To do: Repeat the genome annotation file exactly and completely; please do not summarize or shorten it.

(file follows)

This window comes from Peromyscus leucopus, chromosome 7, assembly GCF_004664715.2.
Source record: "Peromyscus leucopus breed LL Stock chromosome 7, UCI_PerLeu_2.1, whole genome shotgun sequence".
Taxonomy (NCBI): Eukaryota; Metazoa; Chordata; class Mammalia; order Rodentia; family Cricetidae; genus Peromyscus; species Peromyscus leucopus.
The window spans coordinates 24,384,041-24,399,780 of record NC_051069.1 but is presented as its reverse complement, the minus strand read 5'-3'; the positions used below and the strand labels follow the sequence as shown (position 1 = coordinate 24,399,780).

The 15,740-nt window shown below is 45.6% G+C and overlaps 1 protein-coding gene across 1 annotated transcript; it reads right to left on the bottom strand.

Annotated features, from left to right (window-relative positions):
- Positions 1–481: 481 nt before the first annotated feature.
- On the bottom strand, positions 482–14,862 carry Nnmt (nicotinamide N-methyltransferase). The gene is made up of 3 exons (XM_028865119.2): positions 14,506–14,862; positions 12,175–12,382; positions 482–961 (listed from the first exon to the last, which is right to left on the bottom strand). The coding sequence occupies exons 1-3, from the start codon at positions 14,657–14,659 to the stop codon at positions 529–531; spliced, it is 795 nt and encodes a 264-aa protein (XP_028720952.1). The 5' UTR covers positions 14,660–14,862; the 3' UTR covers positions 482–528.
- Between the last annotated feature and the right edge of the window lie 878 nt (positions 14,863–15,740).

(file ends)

This window comes from Peromyscus leucopus, chromosome 7, assembly GCF_004664715.2.
Source record: "Peromyscus leucopus breed LL Stock chromosome 7, UCI_PerLeu_2.1, whole genome shotgun sequence".
Taxonomy (NCBI): Eukaryota; Metazoa; Chordata; class Mammalia; order Rodentia; family Cricetidae; genus Peromyscus; species Peromyscus leucopus.
The window spans coordinates 24,384,041-24,399,780 of record NC_051069.1 but is presented as its reverse complement, the minus strand read 5'-3'; the positions used below and the strand labels follow the sequence as shown (position 1 = coordinate 24,399,780).

The 15,740-nt window shown below is 45.6% G+C and overlaps 1 protein-coding gene across 1 annotated transcript; it reads right to left on the bottom strand.

Annotated features, from left to right (window-relative positions):
- Positions 1–481: 481 nt before the first annotated feature.
- On the bottom strand, positions 482–14,862 carry Nnmt (nicotinamide N-methyltransferase). The gene is made up of 3 exons (XM_028865119.2): positions 14,506–14,862; positions 12,175–12,382; positions 482–961 (listed from the first exon to the last, which is right to left on the bottom strand). The coding sequence occupies exons 1-3, from the start codon at positions 14,657–14,659 to the stop codon at positions 529–531; spliced, it is 795 nt and encodes a 264-aa protein (XP_028720952.1). The 5' UTR covers positions 14,660–14,862; the 3' UTR covers positions 482–528.
- Between the last annotated feature and the right edge of the window lie 878 nt (positions 14,863–15,740).